- The Washington Times - Tuesday, August 24, 2004

After a six-year court battle, a federal judge ruled last week that in-your-face Democratic Rep. Jim McDermott “participated in an illegal transaction when he accepted” an illegally recorded tape of a 1996 telephone conference call involving then-House Speaker Newt Gingrich, Republican Rep. John Boehner and other GOP House leaders. At the time of his illegal actions, Mr. McDermott was the ranking Democrat on the House ethics committee.

In December 1996, a Florida couple, who were Democratic activists, happened upon the telephone conversation, which they taped using a Radio Shack scanner and recorder. In doing so, they violated federal wiretap laws, for which each was fined $500. The conversation among House Republican leaders dealt with the GOP reaction to a finding by a House ethics subcommittee against Mr. Gingrich. In early January 1997, the couple gave the tape to Mr. McDermott, who promptly leaked it to the New York Times, which reflexively put the story on its front page. Demonstrating how contemptuously he regarded his role as the Democratic Party’s senior ethics official in the House, Mr. McDermott initially insisted he “didn’t know anything” about the tape. Compounding the lie, he asserted, “I only know what I read in the newspaper.”

A criminal investigation conducted by the Clinton Justice Department eventually stalled over Mr. McDermott’s efforts to prevent congressional aides and an ethics committee lawyer from testifying before a federal grand jury. Upset with Mr. McDermott’s efforts to stonewall the criminal investigation for more than a year, Mr. Boehner filed a lawsuit in federal court accusing the Washington state Democrat of violating federal law by publicly disclosing the illegally intercepted phone conversation. Citing Mr. McDermott’s right to free speech in dismissing the suit in 1998, U.S. District Judge Thomas Hogan noted that the First Amendment “offers protection not only to the noble, but also to the ignoble” — a rather unflattering reference to the Democrats’ ranking member of the ethics committee.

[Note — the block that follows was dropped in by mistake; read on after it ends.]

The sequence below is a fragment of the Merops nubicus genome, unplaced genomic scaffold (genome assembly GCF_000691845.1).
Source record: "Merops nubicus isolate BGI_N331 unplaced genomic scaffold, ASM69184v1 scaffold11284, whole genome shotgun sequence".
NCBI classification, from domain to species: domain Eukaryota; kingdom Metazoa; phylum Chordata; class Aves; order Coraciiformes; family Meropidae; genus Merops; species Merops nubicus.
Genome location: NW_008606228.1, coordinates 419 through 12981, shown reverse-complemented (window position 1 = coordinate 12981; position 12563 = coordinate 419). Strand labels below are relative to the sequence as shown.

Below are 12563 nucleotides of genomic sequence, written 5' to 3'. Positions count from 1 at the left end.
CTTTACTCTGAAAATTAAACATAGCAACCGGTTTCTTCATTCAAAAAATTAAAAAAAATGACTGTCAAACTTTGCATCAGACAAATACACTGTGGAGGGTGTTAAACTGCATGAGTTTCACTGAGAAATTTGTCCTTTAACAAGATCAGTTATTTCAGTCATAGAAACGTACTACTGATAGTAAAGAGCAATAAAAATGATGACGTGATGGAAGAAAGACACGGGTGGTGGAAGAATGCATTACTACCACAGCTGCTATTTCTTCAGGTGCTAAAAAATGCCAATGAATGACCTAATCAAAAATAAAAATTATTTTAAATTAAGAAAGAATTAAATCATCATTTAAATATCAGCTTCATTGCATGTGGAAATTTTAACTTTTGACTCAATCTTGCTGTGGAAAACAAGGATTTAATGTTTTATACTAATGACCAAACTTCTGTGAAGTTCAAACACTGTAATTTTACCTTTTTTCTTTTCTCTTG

Mr. Boehner appealed. A 2-1 decision in the U.S. Court of Appeals for the Federal Circuit reinstated the suit in September 1999. It is noteworthy that Judge David Sentelle, who voted to throw out the case on free-speech grounds, nonetheless concluded in his dissenting opinion: “A public official charged with the oversight of the ethics of his colleagues willfully dealt with felons and knowingly received unlawfully obtained evidence on the chance that he might be able to use something contained therein to embarrass one of the colleagues whose ethics he was charged with policing.” Yes, that’s Jim McDermott.

The suit eventually reached the U.S. Supreme Court, which returned it to the appeals court, which permitted Mr. Boehner to amend his suit and reargue it in District Court. Friday’s decision by Judge Hogan against Mr. McDermott was the result. A hearing next month will determine whether Mr. Boehner will receive punitive damages and attorney costs.

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